Saturday, February 21, 2009

Communicating through writing

It is a joy of magnanimous proportions for someone to visit my blog and say:

"Hi! Was curious to see who was actually following my blog so I got here. But now I'm just honoured! I love your blog, it's a fabulous read. You write really well. I can identify with this post so much. I'm exactly like you in this respect. In fact, I used to be painfully shy as a kid and people who know me now find that hard to believe. I do love my time with myself but I agree with you when you say "...I am too curious about life and people to be permanently withdrawn."


" 'Mostly to observe and maybe to partake, but still observing through participation.' - that could be me talking."

Eespeciallly when those two persons are writers of blogs that I myself like, and whom I have never met. The first person is the writer of the blog The Cloudclutter Chronicles, an Indian writer, based in Bombay (now Mumbai for the rest of the Non-Indian world). You need to see for yourself why I am such a fan of hers.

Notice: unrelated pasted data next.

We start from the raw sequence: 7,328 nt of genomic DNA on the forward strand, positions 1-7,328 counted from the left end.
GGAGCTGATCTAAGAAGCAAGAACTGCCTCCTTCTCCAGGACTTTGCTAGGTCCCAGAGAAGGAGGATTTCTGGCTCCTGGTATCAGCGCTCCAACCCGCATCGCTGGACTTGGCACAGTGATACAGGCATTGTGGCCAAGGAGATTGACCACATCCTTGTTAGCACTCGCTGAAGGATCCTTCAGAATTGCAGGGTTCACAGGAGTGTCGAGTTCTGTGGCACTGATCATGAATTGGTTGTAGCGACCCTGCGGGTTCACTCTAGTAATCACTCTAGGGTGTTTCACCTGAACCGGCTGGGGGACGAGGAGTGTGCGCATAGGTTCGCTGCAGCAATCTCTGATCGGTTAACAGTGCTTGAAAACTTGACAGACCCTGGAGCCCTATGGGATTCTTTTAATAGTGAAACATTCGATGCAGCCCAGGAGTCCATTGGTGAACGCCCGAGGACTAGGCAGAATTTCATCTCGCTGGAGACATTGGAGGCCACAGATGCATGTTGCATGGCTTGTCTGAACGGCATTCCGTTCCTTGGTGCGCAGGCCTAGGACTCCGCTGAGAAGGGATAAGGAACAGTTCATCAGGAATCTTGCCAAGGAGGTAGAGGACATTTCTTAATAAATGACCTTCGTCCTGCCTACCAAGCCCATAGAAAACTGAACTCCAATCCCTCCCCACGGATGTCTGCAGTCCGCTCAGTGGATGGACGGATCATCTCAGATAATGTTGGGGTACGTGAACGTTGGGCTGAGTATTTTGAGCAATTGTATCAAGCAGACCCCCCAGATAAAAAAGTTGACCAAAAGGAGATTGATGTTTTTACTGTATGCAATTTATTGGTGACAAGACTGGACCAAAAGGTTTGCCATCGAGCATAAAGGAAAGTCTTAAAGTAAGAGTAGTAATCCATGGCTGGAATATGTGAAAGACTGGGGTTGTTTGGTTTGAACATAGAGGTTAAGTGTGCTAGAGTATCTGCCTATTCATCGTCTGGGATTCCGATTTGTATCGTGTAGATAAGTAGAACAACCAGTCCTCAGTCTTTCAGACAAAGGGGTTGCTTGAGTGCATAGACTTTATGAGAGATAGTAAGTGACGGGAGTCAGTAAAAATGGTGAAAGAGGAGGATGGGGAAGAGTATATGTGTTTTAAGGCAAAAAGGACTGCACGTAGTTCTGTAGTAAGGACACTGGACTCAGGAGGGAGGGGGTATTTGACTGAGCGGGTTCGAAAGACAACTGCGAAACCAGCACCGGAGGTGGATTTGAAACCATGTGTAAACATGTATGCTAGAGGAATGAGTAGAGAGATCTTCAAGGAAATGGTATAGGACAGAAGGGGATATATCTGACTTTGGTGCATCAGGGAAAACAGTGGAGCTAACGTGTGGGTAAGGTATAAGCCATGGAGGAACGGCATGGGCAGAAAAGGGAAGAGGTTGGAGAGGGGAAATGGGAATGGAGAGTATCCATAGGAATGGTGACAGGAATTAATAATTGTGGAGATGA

The second person is the UK Based author of blog Razor-Blade Life, who is amused by Jamaican expressions and idioms, and writes about her family life. I met her through another blog on which I made a comment, and she thought I was a "he" and the rest is lost in funny gender obscured history. I follow her blog too. She doenst even know that her Bolognaise and Carbonara post made me cook thin spaghetti with meatballs in a rich tomato sauce.

I also have to mention commentator Michelle Frost, Scotland-based writer of Crows Feet and brand spanking new author of First Light, who articulates so well, the struggle of being true to who you are. I follow both her personal blog and that dedicated to her new book. Michelle, I will read that book as soon as I can get it shipped to me on this Island Behind God's Back!

So I am meeting my fellow man (or woman) through blogsphere. Not a bad place for like minds to "link up." For so long this bog has been a secret shared only with close friends and family... it's good to share it now with others.